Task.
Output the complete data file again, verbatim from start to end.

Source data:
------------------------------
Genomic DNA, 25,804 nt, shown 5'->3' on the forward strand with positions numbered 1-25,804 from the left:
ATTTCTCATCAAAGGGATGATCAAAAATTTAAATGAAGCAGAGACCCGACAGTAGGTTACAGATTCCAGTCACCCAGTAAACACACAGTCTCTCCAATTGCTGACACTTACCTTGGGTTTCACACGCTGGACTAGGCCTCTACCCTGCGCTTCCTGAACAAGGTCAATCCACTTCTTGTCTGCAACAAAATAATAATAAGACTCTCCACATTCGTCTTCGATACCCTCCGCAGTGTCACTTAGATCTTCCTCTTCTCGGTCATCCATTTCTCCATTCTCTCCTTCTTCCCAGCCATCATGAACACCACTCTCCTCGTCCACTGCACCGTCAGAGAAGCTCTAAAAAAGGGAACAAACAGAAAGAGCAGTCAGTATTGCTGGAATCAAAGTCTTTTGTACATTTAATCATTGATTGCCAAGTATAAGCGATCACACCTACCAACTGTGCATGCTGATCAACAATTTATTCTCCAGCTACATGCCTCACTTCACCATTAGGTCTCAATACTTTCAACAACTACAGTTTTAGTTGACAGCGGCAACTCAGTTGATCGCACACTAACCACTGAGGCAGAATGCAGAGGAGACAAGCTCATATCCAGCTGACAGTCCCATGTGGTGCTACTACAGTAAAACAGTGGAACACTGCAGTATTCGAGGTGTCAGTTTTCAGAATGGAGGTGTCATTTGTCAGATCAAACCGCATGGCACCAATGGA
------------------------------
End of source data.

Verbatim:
Genomic DNA, 25,804 nt, shown 5'->3' on the forward strand with positions numbered 1-25,804 from the left:
ATTTCTCATCAAAGGGATGATCAAAAATTTAAATGAAGCAGAGACCCGACAGTAGGTTACAGATTCCAGTCACCCAGTAAACACACAGTCTCTCCAATTGCTGACACTTACCTTGGGTTTCACACGCTGGACTAGGCCTCTACCCTGCGCTTCCTGAACAAGGTCAATCCACTTCTTGTCTGCAACAAAATAATAATAAGACTCTCCACATTCGTCTTCGATACCCTCCGCAGTGTCACTTAGATCTTCCTCTTCTCGGTCATCCATTTCTCCATTCTCTCCTTCTTCCCAGCCATCATGAACACCACTCTCCTCGTCCACTGCACCGTCAGAGAAGCTCTAAAAAAGGGAACAAACAGAAAGAGCAGTCAGTATTGCTGGAATCAAAGTCTTTTGTACATTTAATCATTGATTGCCAAGTATAAGCGATCACACCTACCAACTGTGCATGCTGATCAACAATTTATTCTCCAGCTACATGCCTCACTTCACCATTAGGTCTCAATACTTTCAACAACTACAGTTTTAGTTGACAGCGGCAACTCAGTTGATCGCACACTAACCACTGAGGCAGAATGCAGAGGAGACAAGCTCATATCCAGCTGACAGTCCCATGTGGTGCTACTACAGTAAAACAGTGGAACACTGCAGTATTCGAGGTGTCAGTTTTCAGAATGGAGGTGTCATTTGTCAGATCAAACCGCATGGCACCAATGGA